Drink like the Ancients With a 16th Century Manual On How to Drink!


Author Michael Fontaine is professor of classics and associate vice provost of undergraduate education at Cornell University. His books include Funny Words in Plautine Comedy and The Oxford Handbook of Greek and Roman Comedy. He has a new book coming out in the market that everyone will love.

The forthcoming book, How to Drink: A Classical Guide to the Art of Imbibing (Publication date: April 2020), is a new translation of Vincent Obsopoeus 1536 manuscript The Art of Drinking (De Arte Bibendi).


Obsopoeus was a Renaissance humanist and neoclassical poet, that grew up in the winelands of sixteenth century Germany. There he witnessed a new culture of bingeing, hazing, peer pressure, and competitive drinking. Alarmed, and inspired by the Roman poet Ovid’s Art of Love, he wrote The Art of Drinking a manual for drinking with pleasure and discrimination. In How to Drink, Michael Fontaine offers the first proper English translation of Obsopoeus’s text, rendering his poetry into spirited, contemporary prose and uncorking a forgotten classic that will appeal to drinkers of all kinds and (legal) ages.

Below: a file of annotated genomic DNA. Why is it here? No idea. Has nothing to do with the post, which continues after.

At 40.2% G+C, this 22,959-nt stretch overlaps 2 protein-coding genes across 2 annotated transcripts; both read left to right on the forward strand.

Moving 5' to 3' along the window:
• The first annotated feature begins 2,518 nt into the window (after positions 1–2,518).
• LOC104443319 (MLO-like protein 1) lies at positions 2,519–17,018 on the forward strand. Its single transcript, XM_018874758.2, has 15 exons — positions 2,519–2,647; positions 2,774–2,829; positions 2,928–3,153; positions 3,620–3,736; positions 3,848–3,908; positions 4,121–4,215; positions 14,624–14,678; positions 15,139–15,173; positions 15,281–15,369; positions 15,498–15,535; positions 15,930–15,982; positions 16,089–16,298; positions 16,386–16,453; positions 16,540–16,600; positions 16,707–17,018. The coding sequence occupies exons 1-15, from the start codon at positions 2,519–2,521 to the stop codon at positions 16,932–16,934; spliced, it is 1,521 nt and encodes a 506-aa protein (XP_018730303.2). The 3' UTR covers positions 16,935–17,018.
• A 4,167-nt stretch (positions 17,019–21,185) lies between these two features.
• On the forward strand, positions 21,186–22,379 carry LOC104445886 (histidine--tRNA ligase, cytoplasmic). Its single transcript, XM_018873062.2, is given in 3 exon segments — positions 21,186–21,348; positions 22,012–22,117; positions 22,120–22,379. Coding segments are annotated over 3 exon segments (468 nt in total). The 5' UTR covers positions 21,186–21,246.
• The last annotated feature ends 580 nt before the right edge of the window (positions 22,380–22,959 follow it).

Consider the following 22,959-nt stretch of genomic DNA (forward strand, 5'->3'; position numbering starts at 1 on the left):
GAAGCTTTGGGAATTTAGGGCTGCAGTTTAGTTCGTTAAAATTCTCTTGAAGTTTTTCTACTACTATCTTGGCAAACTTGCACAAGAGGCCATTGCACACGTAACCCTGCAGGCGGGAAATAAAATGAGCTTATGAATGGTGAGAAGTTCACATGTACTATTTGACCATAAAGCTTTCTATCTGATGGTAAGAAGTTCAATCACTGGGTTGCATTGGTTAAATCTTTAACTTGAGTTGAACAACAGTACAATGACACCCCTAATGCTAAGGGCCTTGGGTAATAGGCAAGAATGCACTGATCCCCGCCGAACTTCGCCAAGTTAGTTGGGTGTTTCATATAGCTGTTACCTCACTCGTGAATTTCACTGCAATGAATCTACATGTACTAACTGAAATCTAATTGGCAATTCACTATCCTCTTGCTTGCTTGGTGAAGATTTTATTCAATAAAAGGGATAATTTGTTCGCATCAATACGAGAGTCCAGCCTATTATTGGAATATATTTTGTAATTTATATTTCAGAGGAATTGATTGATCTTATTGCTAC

Arguing that moderation, not abstinence, is the key to lasting sobriety, and that drinking can be a virtue if it is done with rules and limits, Obsopoeus teaches us how to manage our drinking, how to win friends at social gatherings, and how to give a proper toast. But he also says that drinking to excess on occasion is okay—and he even tells us how to win drinking games, citing extensive personal experience.

Complete with the original Latin on facing pages, this sparkling work is as intoxicating today as when it was first published.